Apple’s App Store suffered a 5% year-on-year dip in net revenue in September according to a note from Morgan Stanley analyst Erik Woodring. This is the biggest drop in App Store revenue since the financial services company started tracking its data.
Woodring said gaming was the biggest reason for the decline as the sector plunged 14% year-on-year in revenue. He noted that net revenue growth for the top 10 markets for the App Store decelerated, apart from regions like China, Taiwan and South Korea, which grew or stayed flat. These top 10 markets make up almost 87% of the App Store’s revenue.
The analyst’s remarks were based on data from Sensor Tower, which told TechCrunch that Apple registered nearly $6.9 billion in revenue for the month of September — down from $7.2 billion last year. It said that the percentage difference between its own analysis and Morgan Stanley’s note is likely due to rounding.
Sensor Tower also noted that Google Play had an 8% revenue decline year-on-year with spending on gaming plunging by 14%. The company published a report earlier this week signaling that global app revenue declined 5% year-over-year.
Morgan Stanley has blamed the global downturn in the economy for the declining revenue of the App Store. As a result, people are shifting their spending from digital goods to more essential items.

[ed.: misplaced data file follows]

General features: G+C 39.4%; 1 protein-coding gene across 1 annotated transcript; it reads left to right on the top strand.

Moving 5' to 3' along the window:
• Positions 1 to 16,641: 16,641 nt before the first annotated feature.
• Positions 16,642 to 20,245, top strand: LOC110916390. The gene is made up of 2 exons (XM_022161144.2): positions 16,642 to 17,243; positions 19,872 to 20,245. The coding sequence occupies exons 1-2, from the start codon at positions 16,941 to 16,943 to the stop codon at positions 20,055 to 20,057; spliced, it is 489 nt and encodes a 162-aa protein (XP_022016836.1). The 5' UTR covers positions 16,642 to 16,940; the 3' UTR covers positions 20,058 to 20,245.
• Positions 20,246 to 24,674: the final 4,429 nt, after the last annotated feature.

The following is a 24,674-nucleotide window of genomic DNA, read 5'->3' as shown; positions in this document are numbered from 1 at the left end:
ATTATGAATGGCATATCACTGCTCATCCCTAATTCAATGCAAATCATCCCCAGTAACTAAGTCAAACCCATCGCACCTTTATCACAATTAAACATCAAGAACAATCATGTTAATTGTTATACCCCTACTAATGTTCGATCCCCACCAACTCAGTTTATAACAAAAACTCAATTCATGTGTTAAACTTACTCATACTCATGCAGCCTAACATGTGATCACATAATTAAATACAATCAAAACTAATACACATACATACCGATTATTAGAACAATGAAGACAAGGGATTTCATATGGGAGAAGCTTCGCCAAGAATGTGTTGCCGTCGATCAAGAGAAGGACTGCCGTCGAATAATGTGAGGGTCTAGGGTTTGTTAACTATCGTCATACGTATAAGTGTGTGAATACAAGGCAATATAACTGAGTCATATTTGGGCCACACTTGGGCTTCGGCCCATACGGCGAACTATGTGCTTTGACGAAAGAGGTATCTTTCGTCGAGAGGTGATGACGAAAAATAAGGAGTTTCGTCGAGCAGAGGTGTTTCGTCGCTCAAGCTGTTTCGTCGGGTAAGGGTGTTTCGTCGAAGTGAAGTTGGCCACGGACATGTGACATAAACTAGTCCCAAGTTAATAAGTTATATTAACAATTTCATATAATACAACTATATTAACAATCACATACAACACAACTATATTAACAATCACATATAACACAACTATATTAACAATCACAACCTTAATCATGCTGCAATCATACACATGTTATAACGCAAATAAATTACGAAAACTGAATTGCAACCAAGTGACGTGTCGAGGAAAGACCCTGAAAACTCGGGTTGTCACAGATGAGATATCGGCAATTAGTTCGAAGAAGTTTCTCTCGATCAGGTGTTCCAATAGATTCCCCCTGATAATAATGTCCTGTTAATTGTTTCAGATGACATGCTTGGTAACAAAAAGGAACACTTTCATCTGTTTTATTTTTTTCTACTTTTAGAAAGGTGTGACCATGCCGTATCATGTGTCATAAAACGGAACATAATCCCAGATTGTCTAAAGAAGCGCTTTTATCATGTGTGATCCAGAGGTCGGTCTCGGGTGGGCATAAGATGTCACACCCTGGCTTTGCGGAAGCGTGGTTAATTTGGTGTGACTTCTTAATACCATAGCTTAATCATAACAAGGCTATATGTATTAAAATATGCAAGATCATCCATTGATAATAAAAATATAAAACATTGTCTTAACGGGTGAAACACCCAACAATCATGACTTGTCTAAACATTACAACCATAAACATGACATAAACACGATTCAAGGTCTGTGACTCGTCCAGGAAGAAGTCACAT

“We believe the recent App Store results make clear that the global consumer has somewhat de-emphasized App Store spending in the near-term as discretionary income is reallocated to areas of pent-up demand,” Woodring wrote in the note.
Morgan Stanley believes the December quarter may yield better results due to the extra selling week and currency exchange rate fluctuations. Notably, Apple recently raised App Store prices for in-app purchases across multiple countries in Europe and Asia to adjust currency exchange compensation. Last month, a report from analyst firm Apptopia noted that developers have raised the prices of apps by 40% year-over-year.
According to analyst predictions, Apple registered $19.71 billion in services revenue in the quarter that ended in September. While that shows 7.9% growth year-on-year, the number is short of the Wall Street expectation of $20.25 billion.
Apple didn’t immediately comment on the story.